WASHINGTON - March 18 - Statement of Sierra Club
Justice Scalia misses the point. There's a problem when a Justice and a litigant meet secretly at a private hunting retreat -- regardless of what happens behind closed doors. It is the appearance of secrecy and impropriety that creates the problem, and it clearly has caused a public outcry here. If Justice Scalia and Mr. Cheney had only been so forthcoming with the facts at the outset, the public might have responded differently and this might have taken a different course. Even in light of this newly disclosed information, the Sierra Club still believes that recusal would be appropriate under the applicable legal standard.
We wish that Vice President Cheney would be as forthcoming with the details of the secret Energy Task Force as Justice Scalia has now been with their vacation together.
Last month the Sierra Club formally requested the recusal of Supreme Court Justice Antonin Scalia from its case against Vice President Cheney and the secret Energy Task Force citing the intense public attention drawn to the January duck hunting trip taken by Cheney and Scalia. The Sierra Club reluctantly concluded that recusal is necessary to "redress an appearance of impropriety and to restore public confidence in the integrity of our nation's highest court." At the time Sierra Club made its motion, Justice Scalia had declined to reveal any of the facts revealed in today's opinion, and the public was in an uproar over the appearance of impropriety.
Sierra Club is suing Vice President Cheney and the Energy Task Force under the Federal Advisory Committee Act (FACA), seeking an accounting of energy industry participation in crafting the Bush Administration's destructive energy policy, which relies on subsidies to polluting and outdated fossil fuel industries. The District Court ordered the Administration to provide information about participation from these industries, which the Bush Administration refused to do, claiming Constitutional immunity from such inquiries. The District Court rejected that contention, pointing out that the Administration was attempting to "cloak what is tantamount to an aggrandizement of Executive power with the legitimacy of precedent where none exists." The Administration appealed, asking the D.C. Circuit to make new law that would effectively shield it from any legal scrutiny. The Circuit Court denied their request. The Bush Administration appealed to the Supreme Court, which will hear arguments on April 27.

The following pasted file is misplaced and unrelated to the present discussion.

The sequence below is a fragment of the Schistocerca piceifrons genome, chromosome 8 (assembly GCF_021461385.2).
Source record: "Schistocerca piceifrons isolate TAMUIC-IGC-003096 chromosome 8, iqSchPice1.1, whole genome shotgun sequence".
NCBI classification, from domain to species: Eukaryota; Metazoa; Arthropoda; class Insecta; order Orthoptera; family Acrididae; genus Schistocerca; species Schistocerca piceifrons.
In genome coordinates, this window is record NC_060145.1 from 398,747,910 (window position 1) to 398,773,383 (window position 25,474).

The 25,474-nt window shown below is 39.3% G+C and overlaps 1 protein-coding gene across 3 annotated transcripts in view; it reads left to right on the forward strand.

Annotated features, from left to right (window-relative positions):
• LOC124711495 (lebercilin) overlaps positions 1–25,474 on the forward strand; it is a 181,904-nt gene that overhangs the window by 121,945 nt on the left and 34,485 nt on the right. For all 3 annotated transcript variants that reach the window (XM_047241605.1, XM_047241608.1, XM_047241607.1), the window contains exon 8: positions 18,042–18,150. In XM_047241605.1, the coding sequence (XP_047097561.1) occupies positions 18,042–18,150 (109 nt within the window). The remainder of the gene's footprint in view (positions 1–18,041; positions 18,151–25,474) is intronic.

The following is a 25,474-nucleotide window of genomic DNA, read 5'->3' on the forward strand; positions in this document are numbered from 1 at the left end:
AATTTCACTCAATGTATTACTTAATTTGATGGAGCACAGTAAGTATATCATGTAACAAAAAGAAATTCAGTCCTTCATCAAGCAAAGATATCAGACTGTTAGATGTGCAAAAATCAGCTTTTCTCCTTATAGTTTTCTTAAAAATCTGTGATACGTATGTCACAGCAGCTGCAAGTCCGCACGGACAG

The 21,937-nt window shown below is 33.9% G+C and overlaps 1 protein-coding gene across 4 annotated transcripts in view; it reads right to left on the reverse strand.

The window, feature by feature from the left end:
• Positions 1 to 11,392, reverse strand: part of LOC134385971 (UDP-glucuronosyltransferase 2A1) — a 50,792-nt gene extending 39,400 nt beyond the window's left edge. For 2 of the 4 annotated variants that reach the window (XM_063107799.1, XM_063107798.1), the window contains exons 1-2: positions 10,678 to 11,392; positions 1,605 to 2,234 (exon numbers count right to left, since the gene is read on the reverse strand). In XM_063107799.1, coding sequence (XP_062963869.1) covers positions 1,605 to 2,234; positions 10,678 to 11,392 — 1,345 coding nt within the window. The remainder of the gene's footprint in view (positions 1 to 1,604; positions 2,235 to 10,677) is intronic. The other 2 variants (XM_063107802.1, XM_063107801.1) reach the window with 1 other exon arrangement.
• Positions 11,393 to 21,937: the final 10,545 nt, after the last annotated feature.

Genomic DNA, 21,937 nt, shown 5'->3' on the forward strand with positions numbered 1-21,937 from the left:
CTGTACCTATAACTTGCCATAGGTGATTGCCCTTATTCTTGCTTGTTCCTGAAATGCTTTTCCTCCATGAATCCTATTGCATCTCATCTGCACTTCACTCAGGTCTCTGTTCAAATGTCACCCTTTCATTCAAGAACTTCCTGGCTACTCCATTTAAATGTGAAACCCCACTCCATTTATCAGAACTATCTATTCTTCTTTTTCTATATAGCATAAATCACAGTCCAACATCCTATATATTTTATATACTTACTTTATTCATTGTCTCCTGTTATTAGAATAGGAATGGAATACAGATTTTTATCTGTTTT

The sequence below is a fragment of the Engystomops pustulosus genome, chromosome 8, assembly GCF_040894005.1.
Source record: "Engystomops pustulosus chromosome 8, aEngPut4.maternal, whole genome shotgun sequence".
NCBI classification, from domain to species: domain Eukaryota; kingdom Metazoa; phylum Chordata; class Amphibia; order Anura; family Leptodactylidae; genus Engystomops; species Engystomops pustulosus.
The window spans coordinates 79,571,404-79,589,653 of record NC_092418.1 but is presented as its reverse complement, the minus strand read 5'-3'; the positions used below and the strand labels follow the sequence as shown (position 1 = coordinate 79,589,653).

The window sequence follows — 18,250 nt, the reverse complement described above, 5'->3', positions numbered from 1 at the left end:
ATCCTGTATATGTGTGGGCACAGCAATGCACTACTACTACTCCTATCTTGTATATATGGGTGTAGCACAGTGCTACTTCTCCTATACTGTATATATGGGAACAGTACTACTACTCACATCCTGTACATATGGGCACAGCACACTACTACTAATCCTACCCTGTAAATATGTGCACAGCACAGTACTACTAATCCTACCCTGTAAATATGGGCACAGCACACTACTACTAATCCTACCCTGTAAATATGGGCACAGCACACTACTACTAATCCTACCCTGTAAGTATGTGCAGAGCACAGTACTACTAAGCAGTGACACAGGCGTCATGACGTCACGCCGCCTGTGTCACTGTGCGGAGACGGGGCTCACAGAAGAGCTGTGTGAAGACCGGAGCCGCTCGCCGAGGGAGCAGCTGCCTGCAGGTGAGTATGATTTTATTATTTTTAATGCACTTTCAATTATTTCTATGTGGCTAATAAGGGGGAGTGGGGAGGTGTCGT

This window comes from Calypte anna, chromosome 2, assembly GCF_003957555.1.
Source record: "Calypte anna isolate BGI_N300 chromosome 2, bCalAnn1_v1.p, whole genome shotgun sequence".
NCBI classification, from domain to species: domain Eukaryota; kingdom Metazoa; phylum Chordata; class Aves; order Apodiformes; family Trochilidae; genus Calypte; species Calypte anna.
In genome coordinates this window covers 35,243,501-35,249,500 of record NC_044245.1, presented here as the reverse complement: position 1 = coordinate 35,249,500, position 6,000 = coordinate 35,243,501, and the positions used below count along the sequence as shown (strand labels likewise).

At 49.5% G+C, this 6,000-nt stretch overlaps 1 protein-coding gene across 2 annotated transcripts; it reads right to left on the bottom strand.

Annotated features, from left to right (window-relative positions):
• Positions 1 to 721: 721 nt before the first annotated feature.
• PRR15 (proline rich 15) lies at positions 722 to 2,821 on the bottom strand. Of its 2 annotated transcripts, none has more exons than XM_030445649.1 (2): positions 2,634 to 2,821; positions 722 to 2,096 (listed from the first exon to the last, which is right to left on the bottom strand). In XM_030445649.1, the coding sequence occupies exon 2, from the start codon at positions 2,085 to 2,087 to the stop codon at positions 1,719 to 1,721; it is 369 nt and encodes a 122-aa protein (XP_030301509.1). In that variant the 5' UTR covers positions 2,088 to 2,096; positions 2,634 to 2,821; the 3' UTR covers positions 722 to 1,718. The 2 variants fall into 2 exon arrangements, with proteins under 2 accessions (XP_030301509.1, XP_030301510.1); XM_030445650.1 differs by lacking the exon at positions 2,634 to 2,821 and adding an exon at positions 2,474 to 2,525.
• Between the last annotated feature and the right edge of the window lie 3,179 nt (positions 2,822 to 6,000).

Copies of Sierra Club's brief is available at http://www.sierraclub.org/environmentallaw/